Although as a woman, she is not allowed to study the scriptures, she is familiar with them. She knows the story of the Maccabees when the Seleucid monarchy took human wisdom to be greater than divine wisdom and decided all of empire would embrace a humanized understanding of philosophy. She knew of those who refused to submit to secularization of the Hebrew faith and even stood up to the forces who demanded it at the risk of torture and death. Some of those who promoted this secularization were once brother and sisters in their Hebrew faith who saw political expediency in rejecting the standards of Jewish law.
She knew that this simple sacrifice offered on the altar has little international significance whether it goes on or not, but on the other hand that sacrifice in the long term has a powerful impact on humanity.
She recognized that she is a member of the people of God and did her small part to live as a daughter of God.
Before she was a widow, she and her husband made sure that their children followed all the laws of the temple because they understood that they were powerful rules that seemed so benign sometimes burdensome, but they were like the mechanics of evolution relatively small that over time bringing intense changes to the whole human race and human existence.
In fact, some of the richest men and women did not have the understanding that she did and they had faith, but not to the depth that she did.
The neighborhood women knew that the rabbi had many answers to their questions for they studied much in rabbinical school, but they actually went to this woman for the most sound advice. She knew at a deeper level than even the rabbis who served the temple.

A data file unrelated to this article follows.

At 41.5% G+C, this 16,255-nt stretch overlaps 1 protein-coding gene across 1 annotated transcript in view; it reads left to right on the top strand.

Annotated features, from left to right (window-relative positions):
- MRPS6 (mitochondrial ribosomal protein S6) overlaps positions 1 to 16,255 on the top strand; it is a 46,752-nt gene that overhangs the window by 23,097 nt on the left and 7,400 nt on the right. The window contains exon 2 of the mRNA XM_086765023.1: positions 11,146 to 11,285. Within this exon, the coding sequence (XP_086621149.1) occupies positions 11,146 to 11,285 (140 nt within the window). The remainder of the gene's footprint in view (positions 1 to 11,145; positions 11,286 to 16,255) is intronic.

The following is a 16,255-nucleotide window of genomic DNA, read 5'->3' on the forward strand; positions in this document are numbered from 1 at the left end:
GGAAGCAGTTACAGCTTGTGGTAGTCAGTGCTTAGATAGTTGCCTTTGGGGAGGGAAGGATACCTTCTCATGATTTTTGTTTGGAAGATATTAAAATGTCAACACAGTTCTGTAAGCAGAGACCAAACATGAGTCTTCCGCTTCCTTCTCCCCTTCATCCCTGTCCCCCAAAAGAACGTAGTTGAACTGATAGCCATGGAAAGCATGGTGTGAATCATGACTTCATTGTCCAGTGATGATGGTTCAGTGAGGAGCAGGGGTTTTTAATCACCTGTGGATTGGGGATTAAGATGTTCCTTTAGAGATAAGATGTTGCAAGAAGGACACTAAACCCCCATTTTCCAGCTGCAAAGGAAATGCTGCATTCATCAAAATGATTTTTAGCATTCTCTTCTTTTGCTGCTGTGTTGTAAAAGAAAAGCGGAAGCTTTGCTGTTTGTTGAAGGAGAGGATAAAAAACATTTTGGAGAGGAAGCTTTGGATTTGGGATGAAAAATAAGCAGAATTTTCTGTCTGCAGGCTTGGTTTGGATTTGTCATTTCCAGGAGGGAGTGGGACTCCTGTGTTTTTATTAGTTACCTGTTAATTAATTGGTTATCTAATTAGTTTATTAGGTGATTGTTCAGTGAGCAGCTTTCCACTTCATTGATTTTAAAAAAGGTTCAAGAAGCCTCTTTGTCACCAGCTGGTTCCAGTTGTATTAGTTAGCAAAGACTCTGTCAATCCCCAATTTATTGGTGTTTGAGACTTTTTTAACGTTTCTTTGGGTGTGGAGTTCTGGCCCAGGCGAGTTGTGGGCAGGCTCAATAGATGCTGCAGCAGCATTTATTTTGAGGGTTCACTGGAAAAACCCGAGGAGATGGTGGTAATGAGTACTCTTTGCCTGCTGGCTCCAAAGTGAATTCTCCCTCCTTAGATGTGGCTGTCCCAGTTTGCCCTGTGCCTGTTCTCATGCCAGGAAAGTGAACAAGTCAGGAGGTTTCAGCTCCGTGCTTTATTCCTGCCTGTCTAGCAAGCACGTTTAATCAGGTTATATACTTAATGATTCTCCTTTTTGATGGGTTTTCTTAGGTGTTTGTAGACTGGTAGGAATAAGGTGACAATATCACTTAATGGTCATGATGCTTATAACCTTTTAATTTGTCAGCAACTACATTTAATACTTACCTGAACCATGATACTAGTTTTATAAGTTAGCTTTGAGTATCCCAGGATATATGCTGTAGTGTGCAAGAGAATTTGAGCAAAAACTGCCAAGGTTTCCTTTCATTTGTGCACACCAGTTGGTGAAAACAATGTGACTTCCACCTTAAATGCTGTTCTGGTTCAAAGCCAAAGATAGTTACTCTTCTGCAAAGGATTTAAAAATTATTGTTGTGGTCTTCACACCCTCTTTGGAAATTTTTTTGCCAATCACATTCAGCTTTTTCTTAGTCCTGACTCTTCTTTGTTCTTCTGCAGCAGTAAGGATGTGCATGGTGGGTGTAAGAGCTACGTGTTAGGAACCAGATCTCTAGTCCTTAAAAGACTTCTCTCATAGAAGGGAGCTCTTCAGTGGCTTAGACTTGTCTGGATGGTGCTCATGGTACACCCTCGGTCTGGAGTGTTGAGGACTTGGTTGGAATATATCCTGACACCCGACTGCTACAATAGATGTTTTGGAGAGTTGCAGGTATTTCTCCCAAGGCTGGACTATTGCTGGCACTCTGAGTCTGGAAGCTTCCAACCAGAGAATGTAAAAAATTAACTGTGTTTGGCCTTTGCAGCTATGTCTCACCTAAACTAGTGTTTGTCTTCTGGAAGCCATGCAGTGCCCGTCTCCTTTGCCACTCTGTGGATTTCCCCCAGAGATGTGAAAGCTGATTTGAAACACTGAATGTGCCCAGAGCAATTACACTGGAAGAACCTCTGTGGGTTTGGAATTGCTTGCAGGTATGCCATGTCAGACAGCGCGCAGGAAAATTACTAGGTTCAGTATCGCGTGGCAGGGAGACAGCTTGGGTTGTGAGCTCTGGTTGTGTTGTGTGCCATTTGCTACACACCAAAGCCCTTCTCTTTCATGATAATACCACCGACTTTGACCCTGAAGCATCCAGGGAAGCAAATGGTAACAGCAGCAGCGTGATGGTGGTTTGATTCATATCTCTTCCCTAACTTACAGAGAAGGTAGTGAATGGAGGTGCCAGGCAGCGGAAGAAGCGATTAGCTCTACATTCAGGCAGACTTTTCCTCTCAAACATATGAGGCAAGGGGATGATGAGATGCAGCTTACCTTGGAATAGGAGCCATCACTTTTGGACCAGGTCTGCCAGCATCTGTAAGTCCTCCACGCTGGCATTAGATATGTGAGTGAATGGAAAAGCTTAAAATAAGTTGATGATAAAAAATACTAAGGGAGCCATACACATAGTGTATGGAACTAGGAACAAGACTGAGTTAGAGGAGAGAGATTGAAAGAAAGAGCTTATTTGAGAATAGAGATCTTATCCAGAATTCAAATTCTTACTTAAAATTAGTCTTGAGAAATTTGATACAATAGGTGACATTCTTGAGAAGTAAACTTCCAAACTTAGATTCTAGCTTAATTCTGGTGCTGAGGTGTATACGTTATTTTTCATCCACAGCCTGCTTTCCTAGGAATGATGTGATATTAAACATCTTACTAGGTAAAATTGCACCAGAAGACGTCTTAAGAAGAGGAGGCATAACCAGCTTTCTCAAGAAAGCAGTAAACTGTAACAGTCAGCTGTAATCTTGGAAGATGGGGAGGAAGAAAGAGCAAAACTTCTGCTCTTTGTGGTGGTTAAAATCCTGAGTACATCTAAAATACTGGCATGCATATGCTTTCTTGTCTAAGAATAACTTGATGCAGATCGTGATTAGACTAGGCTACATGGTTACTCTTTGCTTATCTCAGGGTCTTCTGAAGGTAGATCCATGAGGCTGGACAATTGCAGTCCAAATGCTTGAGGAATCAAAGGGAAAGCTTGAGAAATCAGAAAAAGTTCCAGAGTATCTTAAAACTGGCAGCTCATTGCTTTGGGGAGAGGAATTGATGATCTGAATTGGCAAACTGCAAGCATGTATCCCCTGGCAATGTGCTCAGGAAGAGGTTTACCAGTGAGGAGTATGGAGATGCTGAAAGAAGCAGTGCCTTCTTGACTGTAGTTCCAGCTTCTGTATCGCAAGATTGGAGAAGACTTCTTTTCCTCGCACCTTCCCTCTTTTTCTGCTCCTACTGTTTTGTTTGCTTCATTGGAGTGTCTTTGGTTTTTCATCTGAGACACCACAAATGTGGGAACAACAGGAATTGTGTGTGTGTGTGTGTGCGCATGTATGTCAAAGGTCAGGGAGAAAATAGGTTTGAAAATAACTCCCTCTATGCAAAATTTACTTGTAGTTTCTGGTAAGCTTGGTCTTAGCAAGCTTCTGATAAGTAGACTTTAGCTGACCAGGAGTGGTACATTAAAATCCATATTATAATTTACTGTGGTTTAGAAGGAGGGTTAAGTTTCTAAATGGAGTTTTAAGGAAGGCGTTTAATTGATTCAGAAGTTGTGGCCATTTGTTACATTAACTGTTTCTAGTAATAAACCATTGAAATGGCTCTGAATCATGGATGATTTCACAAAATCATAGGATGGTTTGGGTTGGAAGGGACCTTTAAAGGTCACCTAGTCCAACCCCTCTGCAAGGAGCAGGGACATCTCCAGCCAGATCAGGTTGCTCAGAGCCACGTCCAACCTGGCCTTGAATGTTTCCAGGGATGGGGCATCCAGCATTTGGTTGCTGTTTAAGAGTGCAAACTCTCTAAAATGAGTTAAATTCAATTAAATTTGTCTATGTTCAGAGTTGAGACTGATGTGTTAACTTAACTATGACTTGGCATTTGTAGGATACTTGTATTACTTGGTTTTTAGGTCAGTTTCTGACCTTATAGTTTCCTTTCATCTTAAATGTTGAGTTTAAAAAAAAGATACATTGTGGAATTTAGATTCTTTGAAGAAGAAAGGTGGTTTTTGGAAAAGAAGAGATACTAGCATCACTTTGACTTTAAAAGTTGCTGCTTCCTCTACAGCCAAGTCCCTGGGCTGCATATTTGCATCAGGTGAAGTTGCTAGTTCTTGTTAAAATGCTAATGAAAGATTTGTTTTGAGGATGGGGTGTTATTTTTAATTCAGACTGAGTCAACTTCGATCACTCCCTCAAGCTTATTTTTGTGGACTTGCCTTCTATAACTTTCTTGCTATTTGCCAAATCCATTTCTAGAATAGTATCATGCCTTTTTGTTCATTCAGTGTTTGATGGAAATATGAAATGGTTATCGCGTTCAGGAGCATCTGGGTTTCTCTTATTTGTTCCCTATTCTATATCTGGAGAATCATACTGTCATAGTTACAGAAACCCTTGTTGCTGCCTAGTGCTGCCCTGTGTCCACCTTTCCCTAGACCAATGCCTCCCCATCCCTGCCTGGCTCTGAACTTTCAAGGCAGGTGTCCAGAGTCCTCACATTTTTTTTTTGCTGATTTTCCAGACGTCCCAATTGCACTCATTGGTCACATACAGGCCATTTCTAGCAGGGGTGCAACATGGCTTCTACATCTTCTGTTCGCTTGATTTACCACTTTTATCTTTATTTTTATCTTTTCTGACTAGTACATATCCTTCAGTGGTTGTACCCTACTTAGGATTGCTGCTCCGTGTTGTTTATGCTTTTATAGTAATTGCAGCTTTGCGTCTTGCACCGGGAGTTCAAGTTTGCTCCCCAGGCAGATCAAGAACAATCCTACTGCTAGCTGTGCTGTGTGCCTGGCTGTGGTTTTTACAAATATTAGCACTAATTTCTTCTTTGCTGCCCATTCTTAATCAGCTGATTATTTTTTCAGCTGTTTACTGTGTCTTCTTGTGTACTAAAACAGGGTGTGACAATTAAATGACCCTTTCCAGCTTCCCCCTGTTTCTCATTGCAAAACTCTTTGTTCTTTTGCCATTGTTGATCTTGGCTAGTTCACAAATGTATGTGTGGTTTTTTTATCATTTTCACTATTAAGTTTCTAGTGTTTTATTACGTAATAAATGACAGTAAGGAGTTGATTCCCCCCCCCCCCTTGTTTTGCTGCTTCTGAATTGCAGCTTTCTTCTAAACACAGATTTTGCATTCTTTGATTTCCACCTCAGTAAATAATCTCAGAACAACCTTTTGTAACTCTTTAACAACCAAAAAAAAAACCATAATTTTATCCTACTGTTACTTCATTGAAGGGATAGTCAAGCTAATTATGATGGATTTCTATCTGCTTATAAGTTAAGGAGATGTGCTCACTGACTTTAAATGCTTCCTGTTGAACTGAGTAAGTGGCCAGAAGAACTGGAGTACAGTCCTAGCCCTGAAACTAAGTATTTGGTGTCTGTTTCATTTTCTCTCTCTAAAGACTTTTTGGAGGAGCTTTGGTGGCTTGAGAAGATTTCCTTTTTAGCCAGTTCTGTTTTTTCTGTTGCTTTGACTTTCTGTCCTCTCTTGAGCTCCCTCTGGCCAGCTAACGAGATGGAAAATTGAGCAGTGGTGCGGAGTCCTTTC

This is the picture that Jesus paints of the faithful woman and her faith.
Today, we no longer follow Jewish law and have not since the council of Jerusalem in the 50 A.D. The wisdom behind the law is no longer expressed in Catholic circles through external actions of the law, but in internal and external daily actions of our faith.
When you walk into that Church, do you realize what you are saying to the rest of the world. There are many who will see you enter the Church while reading the sports pages in the Boston Globe and still wonder what is so important of the morning mass.
When you come to communion that action of getting out of your seat and walking to the altar to receive the Eucharist is an action so powerful that some regimes would force you out of your job, if you received the Eucharist.
In the Soviet Union, many of those who went to Mass on Sunday were KGB agents taking note of who received the Eucharist and who did not. It was so revolutionary under Soviet rule to receive the Eucharist. This is why the Chinese have underground churches to hide from the government officials who is attending Mass, who is receiving the Eucharist.
Do you realize the powerful act you make by attending Mass, by receiving the Eucharist and by praying daily?
The woman understood how powerful her devotion was and more so than so many more who offered so much more financially than she did. But she understood her simple act, her simple presence, her simple contribution is where the manifestation of the power of God begins.
This homily was delivered in English and Portuguese at St. Anthony Parish in Allston, MA